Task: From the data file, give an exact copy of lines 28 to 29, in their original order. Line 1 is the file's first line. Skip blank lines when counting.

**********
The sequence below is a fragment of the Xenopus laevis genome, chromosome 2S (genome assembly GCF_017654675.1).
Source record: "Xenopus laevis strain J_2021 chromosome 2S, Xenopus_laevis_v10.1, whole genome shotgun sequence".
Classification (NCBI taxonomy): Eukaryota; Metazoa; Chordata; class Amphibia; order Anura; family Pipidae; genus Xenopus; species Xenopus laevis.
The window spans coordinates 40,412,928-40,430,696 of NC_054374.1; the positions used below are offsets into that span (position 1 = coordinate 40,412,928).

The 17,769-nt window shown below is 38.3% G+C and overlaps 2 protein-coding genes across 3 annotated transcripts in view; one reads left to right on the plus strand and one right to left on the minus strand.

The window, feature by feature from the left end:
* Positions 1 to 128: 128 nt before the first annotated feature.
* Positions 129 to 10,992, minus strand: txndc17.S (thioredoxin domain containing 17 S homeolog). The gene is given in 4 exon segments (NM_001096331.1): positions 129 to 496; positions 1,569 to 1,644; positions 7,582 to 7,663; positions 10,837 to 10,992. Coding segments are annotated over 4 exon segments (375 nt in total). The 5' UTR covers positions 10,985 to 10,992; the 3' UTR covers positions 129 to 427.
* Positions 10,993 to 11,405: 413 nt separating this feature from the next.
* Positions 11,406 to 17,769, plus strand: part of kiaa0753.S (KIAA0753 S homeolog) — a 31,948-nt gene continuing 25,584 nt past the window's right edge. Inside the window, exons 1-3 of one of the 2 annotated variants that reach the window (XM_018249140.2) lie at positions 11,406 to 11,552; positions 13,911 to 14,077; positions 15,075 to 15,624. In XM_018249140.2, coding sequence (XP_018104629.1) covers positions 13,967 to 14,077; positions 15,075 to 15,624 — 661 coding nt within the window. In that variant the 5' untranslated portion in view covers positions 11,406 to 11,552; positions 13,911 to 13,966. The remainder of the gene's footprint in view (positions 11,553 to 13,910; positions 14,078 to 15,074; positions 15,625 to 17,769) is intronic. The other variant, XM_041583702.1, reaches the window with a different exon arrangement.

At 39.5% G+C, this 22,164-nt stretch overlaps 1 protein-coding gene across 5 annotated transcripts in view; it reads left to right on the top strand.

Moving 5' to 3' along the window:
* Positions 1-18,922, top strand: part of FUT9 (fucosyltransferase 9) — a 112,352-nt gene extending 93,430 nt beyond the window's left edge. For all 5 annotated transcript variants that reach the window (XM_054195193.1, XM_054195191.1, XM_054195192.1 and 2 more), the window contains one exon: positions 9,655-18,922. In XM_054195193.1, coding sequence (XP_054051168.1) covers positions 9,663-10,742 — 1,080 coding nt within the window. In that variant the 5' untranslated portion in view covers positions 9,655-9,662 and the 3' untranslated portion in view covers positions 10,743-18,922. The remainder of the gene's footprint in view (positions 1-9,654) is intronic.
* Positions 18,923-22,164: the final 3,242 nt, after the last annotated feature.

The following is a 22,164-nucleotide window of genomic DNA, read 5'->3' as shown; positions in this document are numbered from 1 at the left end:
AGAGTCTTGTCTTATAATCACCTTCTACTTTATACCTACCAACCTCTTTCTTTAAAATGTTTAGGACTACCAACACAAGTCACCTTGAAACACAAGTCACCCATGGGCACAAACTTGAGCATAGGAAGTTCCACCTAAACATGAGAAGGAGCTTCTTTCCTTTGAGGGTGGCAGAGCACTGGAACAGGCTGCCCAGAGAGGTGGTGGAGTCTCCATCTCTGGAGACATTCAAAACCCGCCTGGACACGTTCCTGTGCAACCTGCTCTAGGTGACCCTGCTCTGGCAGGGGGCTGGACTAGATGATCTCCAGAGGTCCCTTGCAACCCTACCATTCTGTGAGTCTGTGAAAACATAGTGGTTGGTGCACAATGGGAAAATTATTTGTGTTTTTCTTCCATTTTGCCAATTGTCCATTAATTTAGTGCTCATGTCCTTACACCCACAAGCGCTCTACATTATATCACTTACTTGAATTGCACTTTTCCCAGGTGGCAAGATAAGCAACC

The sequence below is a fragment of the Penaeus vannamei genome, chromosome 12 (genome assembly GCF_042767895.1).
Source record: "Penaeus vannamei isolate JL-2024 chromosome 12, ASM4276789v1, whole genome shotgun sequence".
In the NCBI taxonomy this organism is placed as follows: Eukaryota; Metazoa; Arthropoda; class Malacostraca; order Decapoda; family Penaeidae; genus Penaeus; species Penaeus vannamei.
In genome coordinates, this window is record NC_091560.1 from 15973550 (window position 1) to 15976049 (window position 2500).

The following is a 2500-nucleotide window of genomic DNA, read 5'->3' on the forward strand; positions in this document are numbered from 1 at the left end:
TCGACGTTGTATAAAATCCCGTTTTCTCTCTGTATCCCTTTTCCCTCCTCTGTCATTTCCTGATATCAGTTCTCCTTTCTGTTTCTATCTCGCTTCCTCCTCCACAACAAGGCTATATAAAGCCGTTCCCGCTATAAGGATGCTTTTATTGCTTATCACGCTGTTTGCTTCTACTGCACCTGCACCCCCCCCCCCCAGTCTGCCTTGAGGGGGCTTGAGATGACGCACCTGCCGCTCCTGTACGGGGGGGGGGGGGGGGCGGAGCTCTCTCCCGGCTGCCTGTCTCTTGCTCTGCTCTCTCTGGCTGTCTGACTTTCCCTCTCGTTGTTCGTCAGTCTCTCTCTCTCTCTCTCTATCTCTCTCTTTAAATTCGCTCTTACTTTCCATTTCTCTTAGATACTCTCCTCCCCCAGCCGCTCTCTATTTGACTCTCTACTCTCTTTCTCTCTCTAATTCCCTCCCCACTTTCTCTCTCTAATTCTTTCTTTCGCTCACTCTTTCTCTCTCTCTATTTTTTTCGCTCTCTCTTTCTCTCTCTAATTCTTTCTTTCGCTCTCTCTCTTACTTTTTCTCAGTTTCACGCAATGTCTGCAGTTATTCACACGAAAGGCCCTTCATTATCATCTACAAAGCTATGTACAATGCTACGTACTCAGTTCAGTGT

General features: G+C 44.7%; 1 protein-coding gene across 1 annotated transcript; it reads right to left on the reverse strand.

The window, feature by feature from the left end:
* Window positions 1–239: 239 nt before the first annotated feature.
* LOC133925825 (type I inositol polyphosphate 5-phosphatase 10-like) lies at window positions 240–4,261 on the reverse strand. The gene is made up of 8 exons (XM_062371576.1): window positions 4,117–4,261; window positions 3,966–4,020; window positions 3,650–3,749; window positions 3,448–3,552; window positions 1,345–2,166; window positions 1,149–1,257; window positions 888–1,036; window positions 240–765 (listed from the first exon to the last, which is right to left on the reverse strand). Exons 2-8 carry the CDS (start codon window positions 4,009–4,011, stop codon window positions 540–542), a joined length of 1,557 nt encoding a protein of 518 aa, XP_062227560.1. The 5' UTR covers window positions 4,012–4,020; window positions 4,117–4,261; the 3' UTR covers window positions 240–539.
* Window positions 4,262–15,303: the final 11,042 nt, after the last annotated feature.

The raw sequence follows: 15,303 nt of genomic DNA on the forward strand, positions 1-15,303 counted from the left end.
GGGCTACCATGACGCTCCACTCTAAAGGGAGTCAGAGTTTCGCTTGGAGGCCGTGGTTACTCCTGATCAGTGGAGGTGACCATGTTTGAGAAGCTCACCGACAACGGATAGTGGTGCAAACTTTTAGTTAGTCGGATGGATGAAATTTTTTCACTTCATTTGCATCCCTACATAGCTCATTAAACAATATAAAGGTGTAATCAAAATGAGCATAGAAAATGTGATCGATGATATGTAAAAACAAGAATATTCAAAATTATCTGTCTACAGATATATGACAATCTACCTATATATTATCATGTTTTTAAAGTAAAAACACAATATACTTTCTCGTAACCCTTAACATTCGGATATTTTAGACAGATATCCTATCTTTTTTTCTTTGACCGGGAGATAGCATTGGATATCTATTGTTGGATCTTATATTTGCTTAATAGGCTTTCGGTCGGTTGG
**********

The raw sequence follows: 15,303 nt of genomic DNA on the forward strand, positions 1-15,303 counted from the left end.
GGGCTACCATGACGCTCCACTCTAAAGGGAGTCAGAGTTTCGCTTGGAGGCCGTGGTTACTCCTGATCAGTGGAGGTGACCATGTTTGAGAAGCTCACCGACAACGGATAGTGGTGCAAACTTTTAGTTAGTCGGATGGATGAAATTTTTTCACTTCATTTGCATCCCTACATAGCTCATTAAACAATATAAAGGTGTAATCAAAATGAGCATAGAAAATGTGATCGATGATATGTAAAAACAAGAATATTCAAAATTATCTGTCTACAGATATATGACAATCTACCTATATATTATCATGTTTTTAAAGTAAAAACACAATATACTTTCTCGTAACCCTTAACATTCGGATATTTTAGACAGATATCCTATCTTTTTTTCTTTGACCGGGAGATAGCATTGGATATCTATTGTTGGATCTTATATTTGCTTAATAGGCTTTCGGTCGGTTGG